Haegue Yang

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Haegue Yang
Revised RomanizationYang Hyegyu
McCune–ReischauerYang Hyekyu

Haegue Yang (Hangul양혜규) (born December 12, 1971) is a South Korean artist. She lives and works in Berlin and Seoul. Yang often uses standard household objects in her works, and tries to liberate them from their functional context, and apply other connotations and meaning to them.[1] “Linguistic and didactic processes” are central features of her work.[1] Much of Yang’s artworks attempt to provide sensory experiences through abstract narratives.


Yang was born in South Korea in 1971. Her father, Hansoo Yang, is a journalist and her mother, Misoon Kim, is a writer.[2] Yang received her Bachelor of Fine Arts Degree (B.F.A.) in 1994 from the Seoul National University in Korea. In 1999, she received her Master's (Meisterschüler) in Städelschule Frankfurt am Main in Germany. Yang is based in Berlin and Seoul, so she often travels between the two cities. Her main studio is located in Kreuzberg, Germany.


After receiving her B.F.A., Yang moved to Berlin and began her artistic career in the late nineties. She is known for her creative use of the Venetian blinds in her works. She uses mundane objects and materials to create “complex and nuanced installations that are informed by poetry, politics, and human emotions”.[3] Among her numerous art pieces, she has worked with laundry racks, decorative lights, infrared heaters, scent emitters, and industrial fans.[3]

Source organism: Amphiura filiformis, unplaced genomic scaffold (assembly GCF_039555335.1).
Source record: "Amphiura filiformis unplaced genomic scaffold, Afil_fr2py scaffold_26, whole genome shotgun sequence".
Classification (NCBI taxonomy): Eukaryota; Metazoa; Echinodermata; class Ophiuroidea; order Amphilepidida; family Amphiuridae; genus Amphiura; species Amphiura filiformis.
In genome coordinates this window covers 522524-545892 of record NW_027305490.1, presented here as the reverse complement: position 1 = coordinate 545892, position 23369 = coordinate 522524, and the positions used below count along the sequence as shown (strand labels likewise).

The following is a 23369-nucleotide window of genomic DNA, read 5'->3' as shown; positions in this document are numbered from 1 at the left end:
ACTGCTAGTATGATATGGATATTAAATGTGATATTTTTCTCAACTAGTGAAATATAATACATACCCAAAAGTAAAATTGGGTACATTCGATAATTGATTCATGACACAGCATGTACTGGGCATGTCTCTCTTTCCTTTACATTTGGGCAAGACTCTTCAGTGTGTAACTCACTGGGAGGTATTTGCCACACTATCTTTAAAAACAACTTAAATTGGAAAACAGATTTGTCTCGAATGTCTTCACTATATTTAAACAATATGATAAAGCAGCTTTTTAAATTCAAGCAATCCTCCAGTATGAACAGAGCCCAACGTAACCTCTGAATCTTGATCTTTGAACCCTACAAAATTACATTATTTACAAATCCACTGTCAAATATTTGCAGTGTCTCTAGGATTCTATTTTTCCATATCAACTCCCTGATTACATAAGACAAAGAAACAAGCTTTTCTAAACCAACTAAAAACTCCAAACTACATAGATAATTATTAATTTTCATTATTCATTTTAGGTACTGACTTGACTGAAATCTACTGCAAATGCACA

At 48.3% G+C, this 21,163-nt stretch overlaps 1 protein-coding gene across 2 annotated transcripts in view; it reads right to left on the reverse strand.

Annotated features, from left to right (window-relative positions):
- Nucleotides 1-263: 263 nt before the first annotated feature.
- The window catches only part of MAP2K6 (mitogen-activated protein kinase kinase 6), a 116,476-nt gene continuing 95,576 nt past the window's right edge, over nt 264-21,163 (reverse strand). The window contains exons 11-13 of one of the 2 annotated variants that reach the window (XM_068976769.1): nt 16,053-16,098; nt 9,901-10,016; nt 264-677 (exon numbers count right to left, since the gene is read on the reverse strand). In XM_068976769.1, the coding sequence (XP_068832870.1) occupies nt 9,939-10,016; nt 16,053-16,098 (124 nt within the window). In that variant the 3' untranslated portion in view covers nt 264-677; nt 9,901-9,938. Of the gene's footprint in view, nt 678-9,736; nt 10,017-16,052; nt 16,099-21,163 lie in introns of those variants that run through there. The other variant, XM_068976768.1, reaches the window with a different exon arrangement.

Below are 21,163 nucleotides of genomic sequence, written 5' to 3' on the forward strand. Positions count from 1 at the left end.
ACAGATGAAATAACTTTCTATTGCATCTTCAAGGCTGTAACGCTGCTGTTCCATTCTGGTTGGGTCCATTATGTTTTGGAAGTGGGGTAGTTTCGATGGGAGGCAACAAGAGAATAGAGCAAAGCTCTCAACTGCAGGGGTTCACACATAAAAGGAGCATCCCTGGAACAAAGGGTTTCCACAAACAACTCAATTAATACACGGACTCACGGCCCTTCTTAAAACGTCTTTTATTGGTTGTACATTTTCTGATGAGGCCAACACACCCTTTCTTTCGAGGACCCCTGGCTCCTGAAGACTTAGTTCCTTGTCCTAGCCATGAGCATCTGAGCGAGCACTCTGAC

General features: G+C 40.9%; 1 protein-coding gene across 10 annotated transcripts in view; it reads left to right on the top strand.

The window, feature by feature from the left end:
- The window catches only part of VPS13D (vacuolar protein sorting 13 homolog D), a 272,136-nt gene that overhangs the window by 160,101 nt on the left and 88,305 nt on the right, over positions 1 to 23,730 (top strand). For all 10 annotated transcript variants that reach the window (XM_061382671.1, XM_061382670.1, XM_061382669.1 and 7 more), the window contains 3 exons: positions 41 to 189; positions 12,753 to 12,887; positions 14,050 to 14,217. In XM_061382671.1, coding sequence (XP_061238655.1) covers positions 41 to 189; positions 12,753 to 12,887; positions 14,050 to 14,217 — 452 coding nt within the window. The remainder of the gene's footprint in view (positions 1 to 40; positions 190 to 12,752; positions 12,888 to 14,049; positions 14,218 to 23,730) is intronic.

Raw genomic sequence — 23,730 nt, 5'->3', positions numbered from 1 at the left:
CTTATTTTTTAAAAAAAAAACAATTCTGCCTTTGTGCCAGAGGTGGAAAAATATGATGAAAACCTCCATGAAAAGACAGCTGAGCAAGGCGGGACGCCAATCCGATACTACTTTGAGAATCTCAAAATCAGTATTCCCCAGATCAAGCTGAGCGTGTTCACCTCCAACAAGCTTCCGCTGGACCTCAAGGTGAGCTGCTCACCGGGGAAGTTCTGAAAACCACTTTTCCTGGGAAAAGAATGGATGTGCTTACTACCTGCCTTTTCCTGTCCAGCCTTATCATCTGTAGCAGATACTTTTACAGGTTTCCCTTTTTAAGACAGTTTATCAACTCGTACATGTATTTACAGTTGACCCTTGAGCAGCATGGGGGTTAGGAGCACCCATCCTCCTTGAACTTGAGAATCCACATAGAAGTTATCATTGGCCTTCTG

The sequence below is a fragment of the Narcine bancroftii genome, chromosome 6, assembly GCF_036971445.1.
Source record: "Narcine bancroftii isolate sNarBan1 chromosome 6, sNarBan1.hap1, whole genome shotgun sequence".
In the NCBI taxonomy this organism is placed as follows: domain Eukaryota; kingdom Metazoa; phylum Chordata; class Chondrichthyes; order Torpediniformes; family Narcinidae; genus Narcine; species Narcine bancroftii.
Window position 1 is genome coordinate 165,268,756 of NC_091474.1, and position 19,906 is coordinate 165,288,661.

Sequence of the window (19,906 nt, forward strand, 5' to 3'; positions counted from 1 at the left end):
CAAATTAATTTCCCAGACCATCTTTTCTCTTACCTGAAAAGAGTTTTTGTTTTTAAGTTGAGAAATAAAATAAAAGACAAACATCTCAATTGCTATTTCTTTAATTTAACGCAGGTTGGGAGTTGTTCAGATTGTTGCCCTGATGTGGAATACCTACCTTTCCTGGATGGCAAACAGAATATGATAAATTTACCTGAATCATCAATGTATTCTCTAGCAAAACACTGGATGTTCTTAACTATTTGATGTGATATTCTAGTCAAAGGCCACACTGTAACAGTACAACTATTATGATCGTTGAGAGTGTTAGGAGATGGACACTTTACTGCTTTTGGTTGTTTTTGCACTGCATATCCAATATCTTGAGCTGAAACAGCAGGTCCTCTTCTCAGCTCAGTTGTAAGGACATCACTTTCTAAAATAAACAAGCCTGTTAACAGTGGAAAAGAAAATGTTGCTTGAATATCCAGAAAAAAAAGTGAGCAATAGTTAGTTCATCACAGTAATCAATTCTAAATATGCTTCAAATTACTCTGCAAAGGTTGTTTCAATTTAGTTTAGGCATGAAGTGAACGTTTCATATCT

Yang is a contemporary artist exhibiting in various countries including the United States, France, Italy, England, Spain, China, and Japan. She dedicates most of her time creating new art pieces and working on exhibitions. She has also written and collaborated on many published works that correspond with the exhibitions she displayed. In 2013, Yang had seven solo shows on three different continents, three publications, and other group exhibitions in that year as well.[4] Yang has participated in the 2006 São Paulo Art Biennial, the 55th Carnegie International in Pittsburgh, the 2008 Turin Triennale, represented South Korea in the 53rd Venice Biennale in 2009, and participated in dOCUMENTA (13) in Kassel, Germany in 2012.[3] Yang’s first exhibition in the United States, titled "Brave New Worlds", was at the Walker Art Center in Minneapolis, Minnesota in 2007.[3] In 2015, Haegue Yang participated in the Biennale de Lyon, the Sharjah Biennial and the 8th Asia Pacific Triennial of Contemporary Art. The artist also had institutional exhibitions in Asia, at the Ullens Center for Contemporary Art, Beijing, and the Leuum, Samsung Museum of Art, Seoul.